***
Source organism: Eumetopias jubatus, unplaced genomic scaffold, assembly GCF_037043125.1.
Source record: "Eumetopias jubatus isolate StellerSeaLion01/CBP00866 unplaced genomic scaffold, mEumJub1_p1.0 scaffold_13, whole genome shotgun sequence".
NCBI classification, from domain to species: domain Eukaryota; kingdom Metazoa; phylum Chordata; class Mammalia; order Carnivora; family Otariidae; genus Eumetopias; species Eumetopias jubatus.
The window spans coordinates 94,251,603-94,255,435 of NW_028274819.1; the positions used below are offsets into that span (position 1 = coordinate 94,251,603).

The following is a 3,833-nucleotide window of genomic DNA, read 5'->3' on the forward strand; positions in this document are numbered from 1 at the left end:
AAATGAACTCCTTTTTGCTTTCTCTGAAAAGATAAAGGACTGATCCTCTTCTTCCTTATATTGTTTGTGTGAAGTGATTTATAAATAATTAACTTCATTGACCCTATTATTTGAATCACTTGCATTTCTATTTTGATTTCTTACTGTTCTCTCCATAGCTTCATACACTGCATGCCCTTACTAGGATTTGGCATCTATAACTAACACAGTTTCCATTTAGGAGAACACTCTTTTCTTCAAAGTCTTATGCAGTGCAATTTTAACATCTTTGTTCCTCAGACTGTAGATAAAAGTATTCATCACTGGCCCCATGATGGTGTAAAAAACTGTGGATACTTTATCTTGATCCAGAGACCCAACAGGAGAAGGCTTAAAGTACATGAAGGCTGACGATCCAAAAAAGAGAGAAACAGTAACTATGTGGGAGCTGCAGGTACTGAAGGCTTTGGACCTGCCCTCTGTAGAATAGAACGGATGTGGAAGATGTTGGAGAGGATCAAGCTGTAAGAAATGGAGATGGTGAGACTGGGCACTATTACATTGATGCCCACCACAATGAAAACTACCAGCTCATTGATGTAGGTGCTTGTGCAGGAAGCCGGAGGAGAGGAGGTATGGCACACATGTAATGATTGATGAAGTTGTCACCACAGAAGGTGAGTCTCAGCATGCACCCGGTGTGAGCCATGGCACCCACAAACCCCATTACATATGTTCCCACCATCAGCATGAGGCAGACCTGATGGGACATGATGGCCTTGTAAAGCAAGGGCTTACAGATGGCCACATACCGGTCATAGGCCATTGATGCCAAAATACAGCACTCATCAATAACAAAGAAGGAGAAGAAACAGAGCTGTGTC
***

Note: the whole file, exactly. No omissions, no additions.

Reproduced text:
Source organism: Eumetopias jubatus, unplaced genomic scaffold, assembly GCF_037043125.1.
Source record: "Eumetopias jubatus isolate StellerSeaLion01/CBP00866 unplaced genomic scaffold, mEumJub1_p1.0 scaffold_13, whole genome shotgun sequence".
NCBI classification, from domain to species: domain Eukaryota; kingdom Metazoa; phylum Chordata; class Mammalia; order Carnivora; family Otariidae; genus Eumetopias; species Eumetopias jubatus.
The window spans coordinates 94,251,603-94,255,435 of NW_028274819.1; the positions used below are offsets into that span (position 1 = coordinate 94,251,603).

The following is a 3,833-nucleotide window of genomic DNA, read 5'->3' on the forward strand; positions in this document are numbered from 1 at the left end:
AAATGAACTCCTTTTTGCTTTCTCTGAAAAGATAAAGGACTGATCCTCTTCTTCCTTATATTGTTTGTGTGAAGTGATTTATAAATAATTAACTTCATTGACCCTATTATTTGAATCACTTGCATTTCTATTTTGATTTCTTACTGTTCTCTCCATAGCTTCATACACTGCATGCCCTTACTAGGATTTGGCATCTATAACTAACACAGTTTCCATTTAGGAGAACACTCTTTTCTTCAAAGTCTTATGCAGTGCAATTTTAACATCTTTGTTCCTCAGACTGTAGATAAAAGTATTCATCACTGGCCCCATGATGGTGTAAAAAACTGTGGATACTTTATCTTGATCCAGAGACCCAACAGGAGAAGGCTTAAAGTACATGAAGGCTGACGATCCAAAAAAGAGAGAAACAGTAACTATGTGGGAGCTGCAGGTACTGAAGGCTTTGGACCTGCCCTCTGTAGAATAGAACGGATGTGGAAGATGTTGGAGAGGATCAAGCTGTAAGAAATGGAGATGGTGAGACTGGGCACTATTACATTGATGCCCACCACAATGAAAACTACCAGCTCATTGATGTAGGTGCTTGTGCAGGAAGCCGGAGGAGAGGAGGTATGGCACACATGTAATGATTGATGAAGTTGTCACCACAGAAGGTGAGTCTCAGCATGCACCCGGTGTGAGCCATGGCACCCACAAACCCCATTACATATGTTCCCACCATCAGCATGAGGCAGACCTGATGGGACATGATGGCCTTGTAAAGCAAGGGCTTACAGATGGCCACATACCGGTCATAGGCCATTGATGCCAAAATACAGCACTCATCAATAACAAAGAAGGAGAAGAAACAGAGCTGTGTC